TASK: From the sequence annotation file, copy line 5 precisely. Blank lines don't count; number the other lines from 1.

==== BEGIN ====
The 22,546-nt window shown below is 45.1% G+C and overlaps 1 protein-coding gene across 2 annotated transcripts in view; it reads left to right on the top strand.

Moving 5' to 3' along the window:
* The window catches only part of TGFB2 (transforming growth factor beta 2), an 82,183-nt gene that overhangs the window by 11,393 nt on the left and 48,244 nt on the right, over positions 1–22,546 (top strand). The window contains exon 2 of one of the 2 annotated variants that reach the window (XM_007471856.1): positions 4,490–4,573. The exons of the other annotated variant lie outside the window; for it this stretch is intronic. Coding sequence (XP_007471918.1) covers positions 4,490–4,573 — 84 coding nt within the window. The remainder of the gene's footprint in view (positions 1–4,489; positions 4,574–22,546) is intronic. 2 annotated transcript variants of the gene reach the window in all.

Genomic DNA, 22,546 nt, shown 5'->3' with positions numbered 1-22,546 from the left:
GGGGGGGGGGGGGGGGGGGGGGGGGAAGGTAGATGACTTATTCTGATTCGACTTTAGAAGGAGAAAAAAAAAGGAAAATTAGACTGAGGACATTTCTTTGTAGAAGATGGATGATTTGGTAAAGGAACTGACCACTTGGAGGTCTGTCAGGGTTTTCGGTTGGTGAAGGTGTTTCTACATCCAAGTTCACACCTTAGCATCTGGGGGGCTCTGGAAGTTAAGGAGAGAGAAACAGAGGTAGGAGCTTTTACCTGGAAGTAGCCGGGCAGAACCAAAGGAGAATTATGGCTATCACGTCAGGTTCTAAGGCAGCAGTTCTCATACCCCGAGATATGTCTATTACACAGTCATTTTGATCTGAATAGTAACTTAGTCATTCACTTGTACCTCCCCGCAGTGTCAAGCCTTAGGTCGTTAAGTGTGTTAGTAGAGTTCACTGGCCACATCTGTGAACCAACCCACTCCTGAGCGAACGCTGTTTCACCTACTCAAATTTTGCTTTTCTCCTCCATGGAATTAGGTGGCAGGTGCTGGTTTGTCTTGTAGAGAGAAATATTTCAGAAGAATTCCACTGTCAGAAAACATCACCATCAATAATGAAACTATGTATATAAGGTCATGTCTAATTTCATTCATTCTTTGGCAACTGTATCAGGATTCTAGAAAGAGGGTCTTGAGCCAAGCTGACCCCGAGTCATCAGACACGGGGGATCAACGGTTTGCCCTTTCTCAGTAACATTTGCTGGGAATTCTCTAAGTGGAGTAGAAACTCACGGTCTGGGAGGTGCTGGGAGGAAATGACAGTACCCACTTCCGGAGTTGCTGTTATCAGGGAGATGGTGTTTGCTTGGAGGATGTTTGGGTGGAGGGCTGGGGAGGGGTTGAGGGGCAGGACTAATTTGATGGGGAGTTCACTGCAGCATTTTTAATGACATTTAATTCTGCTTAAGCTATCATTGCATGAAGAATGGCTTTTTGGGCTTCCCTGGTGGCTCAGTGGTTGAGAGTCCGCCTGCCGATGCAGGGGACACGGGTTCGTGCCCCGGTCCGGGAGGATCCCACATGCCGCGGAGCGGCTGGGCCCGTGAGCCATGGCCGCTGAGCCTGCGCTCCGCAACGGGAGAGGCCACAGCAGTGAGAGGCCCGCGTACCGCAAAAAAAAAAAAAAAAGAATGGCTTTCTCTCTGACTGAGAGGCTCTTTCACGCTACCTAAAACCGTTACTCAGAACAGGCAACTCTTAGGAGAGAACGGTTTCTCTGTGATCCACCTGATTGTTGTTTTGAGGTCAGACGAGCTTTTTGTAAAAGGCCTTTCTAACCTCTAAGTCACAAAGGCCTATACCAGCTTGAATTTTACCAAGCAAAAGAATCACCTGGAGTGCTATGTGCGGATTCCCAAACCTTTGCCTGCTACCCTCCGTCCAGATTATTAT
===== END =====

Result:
GGGGGGGGGGGGGGGGGGGGGGGGGAAGGTAGATGACTTATTCTGATTCGACTTTAGAAGGAGAAAAAAAAAGGAAAATTAGACTGAGGACATTTCTTTGTAGAAGATGGATGATTTGGTAAAGGAACTGACCACTTGGAGGTCTGTCAGGGTTTTCGGTTGGTGAAGGTGTTTCTACATCCAAGTTCACACCTTAGCATCTGGGGGGCTCTGGAAGTTAAGGAGAGAGAAACAGAGGTAGGAGCTTTTACCTGGAAGTAGCCGGGCAGAACCAAAGGAGAATTATGGCTATCACGTCAGGTTCTAAGGCAGCAGTTCTCATACCCCGAGATATGTCTATTACACAGTCATTTTGATCTGAATAGTAACTTAGTCATTCACTTGTACCTCCCCGCAGTGTCAAGCCTTAGGTCGTTAAGTGTGTTAGTAGAGTTCACTGGCCACATCTGTGAACCAACCCACTCCTGAGCGAACGCTGTTTCACCTACTCAAATTTTGCTTTTCTCCTCCATGGAATTAGGTGGCAGGTGCTGGTTTGTCTTGTAGAGAGAAATATTTCAGAAGAATTCCACTGTCAGAAAACATCACCATCAATAATGAAACTATGTATATAAGGTCATGTCTAATTTCATTCATTCTTTGGCAACTGTATCAGGATTCTAGAAAGAGGGTCTTGAGCCAAGCTGACCCCGAGTCATCAGACACGGGGGATCAACGGTTTGCCCTTTCTCAGTAACATTTGCTGGGAATTCTCTAAGTGGAGTAGAAACTCACGGTCTGGGAGGTGCTGGGAGGAAATGACAGTACCCACTTCCGGAGTTGCTGTTATCAGGGAGATGGTGTTTGCTTGGAGGATGTTTGGGTGGAGGGCTGGGGAGGGGTTGAGGGGCAGGACTAATTTGATGGGGAGTTCACTGCAGCATTTTTAATGACATTTAATTCTGCTTAAGCTATCATTGCATGAAGAATGGCTTTTTGGGCTTCCCTGGTGGCTCAGTGGTTGAGAGTCCGCCTGCCGATGCAGGGGACACGGGTTCGTGCCCCGGTCCGGGAGGATCCCACATGCCGCGGAGCGGCTGGGCCCGTGAGCCATGGCCGCTGAGCCTGCGCTCCGCAACGGGAGAGGCCACAGCAGTGAGAGGCCCGCGTACCGCAAAAAAAAAAAAAAAAGAATGGCTTTCTCTCTGACTGAGAGGCTCTTTCACGCTACCTAAAACCGTTACTCAGAACAGGCAACTCTTAGGAGAGAACGGTTTCTCTGTGATCCACCTGATTGTTGTTTTGAGGTCAGACGAGCTTTTTGTAAAAGGCCTTTCTAACCTCTAAGTCACAAAGGCCTATACCAGCTTGAATTTTACCAAGCAAAAGAATCACCTGGAGTGCTATGTGCGGATTCCCAAACCTTTGCCTGCTACCCTCCGTCCAGATTATTAT